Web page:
Are SuperClusters the Future of Gov Tech Collaboration?

A growing number of stakeholders are participating in a new concept aimed at sharing solutions to common governmental challenges.

by / September 5, 2017

Seeking to better connect all stakeholders in the gov tech space, the National Institute of Standards and Technology (NIST) has created SuperClusters, which are international networks that share ideas in order to accelerate the development of smart city technology with the potential to improve residents’ lives.

The idea behind SuperClusters is simple: create a group that can easily learn from the victories (and setbacks) of others pursuing similar goals. NIST, which is part of the U.S. Department of Commerce, brings cities and other stakeholders together to share lessons and new ideas by using its vast federal convening powers. What happens when the SuperClusters are assembled is then entirely up to the participants, who are subject to zero federal oversight.

“It’s to share best practices,” said Bob Bennett, CIO for Kansas City, Mo. and chair of the City Platform/Dashboard SuperCluster. “Probably more importantly it’s to explain what they’ve done that didn’t work, so that folks from a different city don’t recreate failure.”

Currently, there are SuperClusters in one of five areas: transportation, city platform/dashboard, public safety, energy/water/waste management and public Wi-Fi. Officials expect to add more groups soon, likely related to procurement strategies, data governance and cybersecurity, although agriculture and rural broadband are also under consideration.

The creation of the SuperCluster concept dates back about four years, when Sokwoo Rhee came to government from the private sector as a Presidential Innovation Fellow. When Rhee began working at the federal level, he looked into how best to encourage deployment of practical IoT applications, ultimately determining the biggest obstacle was fragmentation between sectors, research facilities and local governments. To combat this, Rhee and his cohort started the SmartAmerica Challenge, which fostered collaboration among innovators in the service of better government.

That iteration has since run its course, but a decision was made to continue the program within the NIST, turning it into an agency called the Global City Teams Challenge, and Rhee was brought on as a permanent staffer. The SuperCluster concept grew from that, and now connects cities, private companies, universities, nonprofits and other public agencies such as school systems. They all focus on activities that Rhee said must share one overarching goal, which is that “the final beneficiary of the activity should be the residents and citizens, whether it goes through city government or goes directly to the citizens.”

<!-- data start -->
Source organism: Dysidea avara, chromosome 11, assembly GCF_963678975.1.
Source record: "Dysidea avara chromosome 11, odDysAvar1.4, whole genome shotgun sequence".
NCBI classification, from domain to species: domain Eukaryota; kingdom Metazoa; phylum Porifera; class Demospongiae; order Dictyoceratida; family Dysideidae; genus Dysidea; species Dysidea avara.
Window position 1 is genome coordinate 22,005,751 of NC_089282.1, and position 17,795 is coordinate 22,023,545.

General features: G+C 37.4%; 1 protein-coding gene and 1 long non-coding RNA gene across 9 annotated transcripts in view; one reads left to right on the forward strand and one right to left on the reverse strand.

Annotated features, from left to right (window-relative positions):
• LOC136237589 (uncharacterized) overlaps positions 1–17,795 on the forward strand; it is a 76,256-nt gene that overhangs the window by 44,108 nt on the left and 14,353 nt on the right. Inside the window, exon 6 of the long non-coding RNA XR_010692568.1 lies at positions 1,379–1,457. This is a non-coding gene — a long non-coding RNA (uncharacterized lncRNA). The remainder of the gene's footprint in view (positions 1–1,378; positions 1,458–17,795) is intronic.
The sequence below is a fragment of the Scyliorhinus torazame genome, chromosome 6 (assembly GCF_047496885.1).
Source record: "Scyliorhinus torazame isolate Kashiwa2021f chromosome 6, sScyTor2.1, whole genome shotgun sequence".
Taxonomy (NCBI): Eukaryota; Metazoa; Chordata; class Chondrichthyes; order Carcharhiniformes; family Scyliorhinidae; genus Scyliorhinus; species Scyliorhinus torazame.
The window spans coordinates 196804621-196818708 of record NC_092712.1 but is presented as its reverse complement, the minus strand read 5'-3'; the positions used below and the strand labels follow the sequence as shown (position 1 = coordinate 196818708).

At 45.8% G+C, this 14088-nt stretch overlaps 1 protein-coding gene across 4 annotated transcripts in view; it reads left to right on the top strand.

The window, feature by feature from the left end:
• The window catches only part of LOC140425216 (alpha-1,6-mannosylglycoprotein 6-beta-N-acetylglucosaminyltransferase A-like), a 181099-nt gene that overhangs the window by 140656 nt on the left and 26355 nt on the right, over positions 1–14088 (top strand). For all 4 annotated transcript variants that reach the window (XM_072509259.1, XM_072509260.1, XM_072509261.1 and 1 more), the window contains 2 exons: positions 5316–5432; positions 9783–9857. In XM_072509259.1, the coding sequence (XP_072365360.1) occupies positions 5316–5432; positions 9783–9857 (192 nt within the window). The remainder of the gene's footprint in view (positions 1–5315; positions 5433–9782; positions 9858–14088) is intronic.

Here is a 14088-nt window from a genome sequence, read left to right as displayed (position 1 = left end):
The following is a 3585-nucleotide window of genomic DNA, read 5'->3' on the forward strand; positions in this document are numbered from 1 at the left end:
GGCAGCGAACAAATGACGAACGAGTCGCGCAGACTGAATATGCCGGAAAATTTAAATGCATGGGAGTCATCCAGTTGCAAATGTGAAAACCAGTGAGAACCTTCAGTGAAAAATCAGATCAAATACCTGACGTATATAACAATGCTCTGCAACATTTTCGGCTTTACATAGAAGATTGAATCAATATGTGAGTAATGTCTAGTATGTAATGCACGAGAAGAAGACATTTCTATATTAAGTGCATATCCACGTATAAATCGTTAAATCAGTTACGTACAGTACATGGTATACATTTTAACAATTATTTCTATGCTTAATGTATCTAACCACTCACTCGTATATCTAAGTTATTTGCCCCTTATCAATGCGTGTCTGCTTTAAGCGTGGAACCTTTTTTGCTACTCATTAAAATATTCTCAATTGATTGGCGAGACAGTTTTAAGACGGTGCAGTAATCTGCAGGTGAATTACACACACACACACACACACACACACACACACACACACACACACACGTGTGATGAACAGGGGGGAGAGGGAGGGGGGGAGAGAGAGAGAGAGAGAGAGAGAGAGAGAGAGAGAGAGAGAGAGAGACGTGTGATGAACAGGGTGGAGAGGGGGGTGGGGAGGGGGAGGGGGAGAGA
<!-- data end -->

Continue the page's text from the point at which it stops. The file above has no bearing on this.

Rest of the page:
Rhee said that, coming from the private sector, his expectation was that such technology would grow exponentially, but instead he found it happening in slower increments. His goal is to create a standardized international collaboration network to change that.

“It’s very fragmented if you look at it,” Rhee said. “Every city is doing their own things. There’s really no coordinated efforts and there’s no standards. This lack of coordination and the fact that they’re all fragmented is really slowing down the adoption and growth in the industry, and the benefits for the citizens.”

One of the biggest values of this concept, to Rhee’s mind, is that the focus is always on deployments, not untested ideas or PowerPoint presentations. In fact, in order to be approved as a participant, a stakeholder must show a real-world deployment.

SuperClusters generally bring participants together in the same room for at least one annual event, in locations that range from Bellevue, Wash. to San Jose, Calif. Tony Batalla, the IT manager/director for San Leandro, Calif., is one of the co-chairs of the public Wi-Fi SuperCluster, and he said he’s seen immense benefit for everyone involved.

His work with SuperClusters has involved assembling a 74-page blueprint that takes readers through every nuanced aspect of a public Wi-Fi framework, including different avenues that are available, funding models, legal concerns, project management, procurement, case studies and more. Batalla called it an unprecedented level of collaboration, and noted that every team has put together “these really rich blueprints, and, going forward, we’re going to look at how they overlap and intersect, and how we can even it a little higher than the SuperClusters.”

The future of the program looks bright, with membership steadily growing. Amazon has even created an AWS Marketplace specifically for GCTC apps and companies. This platform is a good example of why private companies are eager to participate in the concept as well, in that it organizes some of the solutions that have been conceptualized and created through the work. 

Zack Quaintance Staff Writer

Zack Quaintance is a staff writer for Government Technology. Prior to that, he spent five years working in daily newspapers, and another five years working in the tech sector. He lives in Northern California.